teachershandsTics are often reduced through the calming effect of the deep pressure from the weighted insert in the OTvest, denim weighted vest. Some of the anxiousness, often seen in those with Tourette’s Syndrome, shows reduction when wearing the OTvest, as students frequently say that “It feels good” when first putting the OTvest on, and request to wear it at school–appearing better able to function within the classroom setting. Tics often increase in stressful situations, and the  weights in the OTvest provide deep pressure to the muscles and their sensory nerves leading to the brain—stimulating a calming response. Brain research has shown that mood is affected by brain chemicals called neurotransmitters. Among the more important ones are serotonin, dopamine, norepinephrine, melatonin, insulin and prostaglandin. Deep pressure increases production of neurotransmitters which helps promote sleep, tic reduction, and a sense of calmness and well-being. The OTvest is non-invasive, holistic treatment approach to calm and reduce stress and anxiety in those with Tourette’s Syndrome.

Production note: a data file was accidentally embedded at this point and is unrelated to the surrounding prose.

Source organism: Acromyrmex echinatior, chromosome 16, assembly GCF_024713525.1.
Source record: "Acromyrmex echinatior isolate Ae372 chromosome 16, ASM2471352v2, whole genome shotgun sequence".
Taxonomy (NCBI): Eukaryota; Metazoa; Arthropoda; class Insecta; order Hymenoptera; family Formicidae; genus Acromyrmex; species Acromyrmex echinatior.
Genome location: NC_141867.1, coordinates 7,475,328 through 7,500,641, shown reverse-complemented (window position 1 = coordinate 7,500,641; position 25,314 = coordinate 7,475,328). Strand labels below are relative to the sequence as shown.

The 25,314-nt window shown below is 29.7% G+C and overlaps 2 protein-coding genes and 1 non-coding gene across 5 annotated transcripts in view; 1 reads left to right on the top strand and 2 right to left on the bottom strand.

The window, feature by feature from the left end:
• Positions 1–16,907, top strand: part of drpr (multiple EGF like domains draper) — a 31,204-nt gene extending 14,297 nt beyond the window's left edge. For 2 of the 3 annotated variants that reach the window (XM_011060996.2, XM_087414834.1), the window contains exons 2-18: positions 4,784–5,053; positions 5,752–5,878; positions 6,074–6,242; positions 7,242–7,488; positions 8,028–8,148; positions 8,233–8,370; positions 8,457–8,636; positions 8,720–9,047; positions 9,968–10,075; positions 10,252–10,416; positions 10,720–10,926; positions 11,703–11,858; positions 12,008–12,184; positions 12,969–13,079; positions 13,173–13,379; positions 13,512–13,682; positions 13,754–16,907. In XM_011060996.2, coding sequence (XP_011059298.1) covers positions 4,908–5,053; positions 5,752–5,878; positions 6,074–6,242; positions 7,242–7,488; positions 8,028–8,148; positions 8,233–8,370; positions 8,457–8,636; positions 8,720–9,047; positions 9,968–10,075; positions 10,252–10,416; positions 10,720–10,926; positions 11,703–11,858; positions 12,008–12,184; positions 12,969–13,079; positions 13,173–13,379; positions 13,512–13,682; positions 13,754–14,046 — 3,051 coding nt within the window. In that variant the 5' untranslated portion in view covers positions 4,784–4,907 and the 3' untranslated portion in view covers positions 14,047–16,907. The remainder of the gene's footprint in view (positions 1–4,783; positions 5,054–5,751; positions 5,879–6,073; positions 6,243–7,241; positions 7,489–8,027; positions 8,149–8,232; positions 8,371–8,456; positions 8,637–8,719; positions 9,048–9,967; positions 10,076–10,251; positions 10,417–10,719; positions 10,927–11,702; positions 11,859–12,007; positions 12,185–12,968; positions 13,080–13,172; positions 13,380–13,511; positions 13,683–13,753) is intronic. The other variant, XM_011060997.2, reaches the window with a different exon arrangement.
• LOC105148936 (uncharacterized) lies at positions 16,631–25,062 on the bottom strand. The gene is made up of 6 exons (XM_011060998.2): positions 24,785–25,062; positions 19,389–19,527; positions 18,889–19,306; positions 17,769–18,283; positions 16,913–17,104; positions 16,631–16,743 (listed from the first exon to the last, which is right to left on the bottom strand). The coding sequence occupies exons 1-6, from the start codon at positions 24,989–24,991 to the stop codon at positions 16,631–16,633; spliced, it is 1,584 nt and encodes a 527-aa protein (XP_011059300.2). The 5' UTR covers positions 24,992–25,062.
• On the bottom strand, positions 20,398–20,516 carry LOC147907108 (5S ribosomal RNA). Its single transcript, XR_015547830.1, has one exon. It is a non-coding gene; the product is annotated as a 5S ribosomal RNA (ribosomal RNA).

An Educator’s Guide for Developing Plans for Students with Tourette Syndrome¹, which includes using weighted vests for those with sensory processing difficulties. The OTvest can help reduce tics, and those with handwriting difficulties often show improvement when attention is improved through wearing the OTvest.

 

¹The Tourette Association of America
http://tourette.org/Education/EducatorsGuideforDevelopingPlans.htm

Temple Grandin, Ph.D (1992), Calming Effects of Deep Touch Pressure in Patients with Autistic Disorder, Journal of Child and Adolescent Psychopharmacology.